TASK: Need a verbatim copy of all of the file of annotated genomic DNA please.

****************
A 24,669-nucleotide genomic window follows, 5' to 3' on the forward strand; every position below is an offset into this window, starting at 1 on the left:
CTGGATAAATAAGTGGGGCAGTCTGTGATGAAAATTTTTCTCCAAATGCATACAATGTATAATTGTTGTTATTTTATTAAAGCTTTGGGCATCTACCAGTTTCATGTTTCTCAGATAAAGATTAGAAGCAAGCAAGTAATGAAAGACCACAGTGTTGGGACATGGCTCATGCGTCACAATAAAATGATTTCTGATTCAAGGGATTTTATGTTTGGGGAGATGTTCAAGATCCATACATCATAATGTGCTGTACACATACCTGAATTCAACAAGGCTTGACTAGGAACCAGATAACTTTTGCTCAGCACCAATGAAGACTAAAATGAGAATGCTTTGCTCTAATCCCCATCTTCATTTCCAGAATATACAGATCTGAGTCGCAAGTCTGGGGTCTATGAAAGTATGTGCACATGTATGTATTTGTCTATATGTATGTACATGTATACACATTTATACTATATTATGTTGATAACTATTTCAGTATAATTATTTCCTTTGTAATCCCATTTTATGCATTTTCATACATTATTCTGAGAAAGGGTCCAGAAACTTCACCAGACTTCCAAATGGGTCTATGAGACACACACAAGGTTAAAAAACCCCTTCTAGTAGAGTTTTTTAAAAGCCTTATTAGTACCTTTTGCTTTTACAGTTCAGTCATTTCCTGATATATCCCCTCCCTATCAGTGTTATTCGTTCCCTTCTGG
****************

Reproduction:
A 24,669-nucleotide genomic window follows, 5' to 3' on the forward strand; every position below is an offset into this window, starting at 1 on the left:
CTGGATAAATAAGTGGGGCAGTCTGTGATGAAAATTTTTCTCCAAATGCATACAATGTATAATTGTTGTTATTTTATTAAAGCTTTGGGCATCTACCAGTTTCATGTTTCTCAGATAAAGATTAGAAGCAAGCAAGTAATGAAAGACCACAGTGTTGGGACATGGCTCATGCGTCACAATAAAATGATTTCTGATTCAAGGGATTTTATGTTTGGGGAGATGTTCAAGATCCATACATCATAATGTGCTGTACACATACCTGAATTCAACAAGGCTTGACTAGGAACCAGATAACTTTTGCTCAGCACCAATGAAGACTAAAATGAGAATGCTTTGCTCTAATCCCCATCTTCATTTCCAGAATATACAGATCTGAGTCGCAAGTCTGGGGTCTATGAAAGTATGTGCACATGTATGTATTTGTCTATATGTATGTACATGTATACACATTTATACTATATTATGTTGATAACTATTTCAGTATAATTATTTCCTTTGTAATCCCATTTTATGCATTTTCATACATTATTCTGAGAAAGGGTCCAGAAACTTCACCAGACTTCCAAATGGGTCTATGAGACACACACAAGGTTAAAAAACCCCTTCTAGTAGAGTTTTTTAAAAGCCTTATTAGTACCTTTTGCTTTTACAGTTCAGTCATTTCCTGATATATCCCCTCCCTATCAGTGTTATTCGTTCCCTTCTGG